“No matter what you say, we need it more than the U.S.,” Harrington said. “Maybe now the U.S. needs it a lot as well, but for the last number of years, the last 20 years, we needed to win the Ryder Cup to justify our status. We’re the ‘country cousins’ and we want to prove ourselves.”

If nothing else, the recent American efforts indicate a level of investment in the event – but even that, according to Harrington, shows they’re only just beginning to catch up to their competition.

“The greatest achievement by the European team over the years is we have made the U.S. guys care,” he said, “and they really care.”

As the American team psyche begins its latest overhaul, the Europeans remain a united front. What’s more, these highly publicized meetings and dinners allow the defending champs to cling to the role of humble underdogs despite their recent run of success. 

“You only have to look at the leaderboards to see who the favorites are for this year,” McDowell said. “They’ve got an incredible team, when you look at Rickie [Fowler] and Jordan [Spieth] and Brooks Koepka and all of these guys that are playing as well as they’re playing.

“Yeah, we’re going to go in there as underdogs, just the way we like it,” he added. “We like the underdog tagline. It’s worked well in the past for us.”

Should the Americans leave Minnesota with the Ryder Cup, some may point back to this week as a turning point – a collective shift of a mindset that had largely been mired in losing since the turn of the century.

More than likely, though, it will be much ado about nothing. The trophy will be won by making shots in October, not by sharing a meal in February. The game’s most fundamental, quantifiable metric  – the scorecard – will be the final arbiter.

The Europeans know this as well as anyone, but they seem more than content to let the Americans keep chasing windmills all summer long.

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Tiger's checklist: How he can contend at Augusta

By Ryan LavnerFebruary 21, 2018, 8:31 pm

PALM BEACH GARDENS, Fla. – Augusta is already on the minds of most players here at the Honda Classic, and that includes the only one in the field with four green jackets.

Yes, Tiger Woods has been talking about the Masters ever since he started this latest comeback at Torrey Pines. These three months are all about trying to build momentum for the year’s first major.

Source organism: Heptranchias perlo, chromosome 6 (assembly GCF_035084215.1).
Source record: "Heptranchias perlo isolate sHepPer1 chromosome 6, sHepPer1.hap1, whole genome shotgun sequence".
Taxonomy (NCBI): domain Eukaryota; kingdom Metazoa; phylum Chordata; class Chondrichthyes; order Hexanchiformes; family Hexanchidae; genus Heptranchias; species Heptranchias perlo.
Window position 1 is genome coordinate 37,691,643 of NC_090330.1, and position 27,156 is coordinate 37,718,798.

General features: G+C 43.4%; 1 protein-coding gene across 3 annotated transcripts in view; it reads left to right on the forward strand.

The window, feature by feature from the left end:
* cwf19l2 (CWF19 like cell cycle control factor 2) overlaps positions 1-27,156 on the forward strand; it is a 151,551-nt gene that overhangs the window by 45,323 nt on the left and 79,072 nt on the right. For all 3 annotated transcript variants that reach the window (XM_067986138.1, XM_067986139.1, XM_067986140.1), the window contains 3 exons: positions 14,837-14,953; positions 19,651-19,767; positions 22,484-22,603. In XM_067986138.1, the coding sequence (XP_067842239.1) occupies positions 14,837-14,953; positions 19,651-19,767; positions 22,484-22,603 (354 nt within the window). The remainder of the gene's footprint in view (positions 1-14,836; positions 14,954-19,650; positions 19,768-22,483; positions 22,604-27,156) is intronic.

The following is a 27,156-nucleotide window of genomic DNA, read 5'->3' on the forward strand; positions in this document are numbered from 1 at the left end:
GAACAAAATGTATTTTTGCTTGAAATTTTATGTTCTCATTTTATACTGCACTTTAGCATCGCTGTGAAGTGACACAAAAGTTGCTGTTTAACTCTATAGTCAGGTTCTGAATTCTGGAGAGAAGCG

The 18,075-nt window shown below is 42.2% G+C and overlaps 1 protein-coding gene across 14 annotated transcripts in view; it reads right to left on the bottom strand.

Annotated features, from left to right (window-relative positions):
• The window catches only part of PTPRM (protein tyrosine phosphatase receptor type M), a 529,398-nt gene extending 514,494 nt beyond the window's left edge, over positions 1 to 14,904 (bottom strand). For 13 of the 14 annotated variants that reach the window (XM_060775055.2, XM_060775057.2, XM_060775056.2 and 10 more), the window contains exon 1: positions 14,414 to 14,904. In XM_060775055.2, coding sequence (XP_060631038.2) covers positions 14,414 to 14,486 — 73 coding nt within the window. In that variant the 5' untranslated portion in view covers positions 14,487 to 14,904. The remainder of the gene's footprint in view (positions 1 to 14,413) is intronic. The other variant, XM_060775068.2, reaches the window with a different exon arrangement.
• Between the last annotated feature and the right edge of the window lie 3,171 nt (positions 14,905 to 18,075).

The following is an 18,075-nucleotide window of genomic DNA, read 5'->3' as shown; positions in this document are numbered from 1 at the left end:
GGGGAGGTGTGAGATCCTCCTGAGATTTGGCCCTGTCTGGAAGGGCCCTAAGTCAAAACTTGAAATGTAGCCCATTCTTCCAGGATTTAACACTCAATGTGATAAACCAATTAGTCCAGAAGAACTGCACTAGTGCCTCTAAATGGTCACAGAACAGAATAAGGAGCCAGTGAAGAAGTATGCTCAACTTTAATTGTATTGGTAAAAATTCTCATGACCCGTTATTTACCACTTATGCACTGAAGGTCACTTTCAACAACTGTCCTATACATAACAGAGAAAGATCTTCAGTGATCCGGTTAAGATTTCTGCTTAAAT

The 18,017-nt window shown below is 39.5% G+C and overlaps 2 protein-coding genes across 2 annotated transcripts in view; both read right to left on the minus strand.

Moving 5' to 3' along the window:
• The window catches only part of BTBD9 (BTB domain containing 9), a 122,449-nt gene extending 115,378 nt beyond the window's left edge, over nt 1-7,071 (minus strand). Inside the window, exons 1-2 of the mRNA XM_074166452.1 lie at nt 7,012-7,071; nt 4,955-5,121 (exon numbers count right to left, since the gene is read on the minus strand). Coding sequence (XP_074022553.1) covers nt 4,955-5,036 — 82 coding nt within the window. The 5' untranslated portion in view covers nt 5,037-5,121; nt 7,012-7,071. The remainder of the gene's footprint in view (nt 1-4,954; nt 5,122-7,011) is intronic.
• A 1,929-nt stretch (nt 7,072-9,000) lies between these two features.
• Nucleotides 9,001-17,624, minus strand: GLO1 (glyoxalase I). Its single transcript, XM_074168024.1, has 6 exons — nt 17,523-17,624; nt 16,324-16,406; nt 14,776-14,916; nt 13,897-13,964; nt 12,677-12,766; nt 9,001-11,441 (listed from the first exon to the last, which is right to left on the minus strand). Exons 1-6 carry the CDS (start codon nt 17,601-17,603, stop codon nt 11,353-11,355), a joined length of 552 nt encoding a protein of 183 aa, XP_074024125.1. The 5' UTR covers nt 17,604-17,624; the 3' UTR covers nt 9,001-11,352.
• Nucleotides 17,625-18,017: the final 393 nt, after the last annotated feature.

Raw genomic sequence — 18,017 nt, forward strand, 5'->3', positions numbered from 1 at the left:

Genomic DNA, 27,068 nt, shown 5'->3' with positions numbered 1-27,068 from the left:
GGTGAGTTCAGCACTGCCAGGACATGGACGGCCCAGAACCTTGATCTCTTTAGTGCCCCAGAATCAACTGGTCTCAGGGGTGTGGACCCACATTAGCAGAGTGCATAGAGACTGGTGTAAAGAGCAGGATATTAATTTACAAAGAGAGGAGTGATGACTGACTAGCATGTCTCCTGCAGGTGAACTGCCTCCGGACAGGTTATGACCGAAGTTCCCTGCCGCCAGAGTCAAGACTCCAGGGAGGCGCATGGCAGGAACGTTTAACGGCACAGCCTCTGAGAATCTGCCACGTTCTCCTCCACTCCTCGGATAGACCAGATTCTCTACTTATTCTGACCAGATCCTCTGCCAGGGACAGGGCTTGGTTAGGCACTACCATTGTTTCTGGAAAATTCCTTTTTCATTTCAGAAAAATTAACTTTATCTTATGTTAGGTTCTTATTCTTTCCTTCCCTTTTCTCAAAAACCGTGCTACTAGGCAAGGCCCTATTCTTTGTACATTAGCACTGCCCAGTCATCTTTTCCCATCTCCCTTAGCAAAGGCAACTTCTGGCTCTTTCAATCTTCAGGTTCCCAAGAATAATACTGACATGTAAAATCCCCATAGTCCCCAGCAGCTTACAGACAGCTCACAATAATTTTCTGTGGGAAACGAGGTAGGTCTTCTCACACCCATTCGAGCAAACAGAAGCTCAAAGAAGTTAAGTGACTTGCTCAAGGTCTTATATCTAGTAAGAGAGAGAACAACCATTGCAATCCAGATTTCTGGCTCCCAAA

Woods hasn’t revealed his schedule past this week, but his options are limited. He’s a good bet to play at the Arnold Palmer Invitational, where he has won eight times, but adding another start would be a departure from the norm. He’s not eligible for the two World Golf Championship events, in Mexico and Austin, and he has never played the Valspar Championship or the Houston Open.

So there’s a greater sense of urgency this week at PGA National, which is realistically one of his final tune-ups.

How will Woods know if he’s ready to contend at Augusta? Here’s his pre-Masters checklist:

1. Stay healthy

So far, so good, as Woods tries to resume a normal playing schedule following four back surgeries since 2014. Though he vowed to learn from his past mistakes and not push himself, it was a promising sign that Woods felt strong enough to sign up for the Honda, the second of back-to-back starts on separate coasts.

Another reason for optimism on the health front: The soreness that Woods felt after his season opener at Torrey Pines wasn’t related to his surgically repaired back. No, what ached most were his feet – he wasn’t used to walking 72 holes on hilly terrain.

Woods is stiffer than normal, but that’s to be expected. His back is fused.

2. Figure out his driver

Augusta National is more forgiving off the tee than most major courses, putting more of a premium on approach shots and recoveries.

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That’s good news for Woods, who has yet to find a reliable tee shot. Clearly, he is most comfortable playing a fade and wants to take the left side of the course out of play, but in competition he’s been plagued by a two-way miss.